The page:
U. S. Geological Survey - Water Resources - Michigan District

Water Resources of Michigan

Visualization of Drifting Buoy Deployments on St. Clair River near Public Water Intakes

US Geological Survey Open File Report 01-17
Lansing, Michigan 2001

By: David J. Holtschlag and Steve S. Aichele

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St. Clair River is a connecting channel of the Great Lakes between Lake Huron and Lake St. Clair. The river forms part of the international boundary between the United States and Canada in the eastern Lower Peninsula of Michigan and southern Ontario. Drifting buoys were deployed to help investigate flow characteristics near public water intakes in ten reaches of St. Clair River from October 3-5, 2000. In eight deployments, buoys were released at uniform intervals in a transect across the river to better understand flow patterns. In the remaining six deployments, buoys were released in a cluster near the middle of the channel to study turbulent dispersion characteristics. The eight spherical and seven cylindrical buoys used in the study were equipped with drogues and had similar drift characteristics. Each buoy contained a geographical positioning system (GPS) to monitor its movement. Computer animations were developed that integrated these GPS data with data shown on navigational charts. These computer animations, which can be viewed through the Internet, provide a scientific visualization tool to study the deployments.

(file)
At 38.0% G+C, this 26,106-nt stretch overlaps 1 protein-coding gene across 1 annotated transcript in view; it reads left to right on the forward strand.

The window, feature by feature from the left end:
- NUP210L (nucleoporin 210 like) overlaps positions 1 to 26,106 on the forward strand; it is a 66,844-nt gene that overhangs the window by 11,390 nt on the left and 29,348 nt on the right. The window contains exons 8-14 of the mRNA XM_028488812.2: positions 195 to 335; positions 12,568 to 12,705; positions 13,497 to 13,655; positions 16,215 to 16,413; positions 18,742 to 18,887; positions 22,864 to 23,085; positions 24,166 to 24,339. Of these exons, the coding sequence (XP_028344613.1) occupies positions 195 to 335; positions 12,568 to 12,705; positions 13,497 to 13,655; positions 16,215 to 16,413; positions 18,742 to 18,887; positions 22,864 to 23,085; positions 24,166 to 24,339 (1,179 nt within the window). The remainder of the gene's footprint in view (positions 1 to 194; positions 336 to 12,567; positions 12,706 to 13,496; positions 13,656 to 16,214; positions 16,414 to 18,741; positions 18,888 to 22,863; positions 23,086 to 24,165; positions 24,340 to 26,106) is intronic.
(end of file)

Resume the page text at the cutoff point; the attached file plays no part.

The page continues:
Holtschlag, D.J. and Aichele, S.S., 2001, Visualization of drifting buoy deployments on St. Clair River near public water intakes--October 3-5, 2000: U.S. Geological Survey Open File Report 01-17

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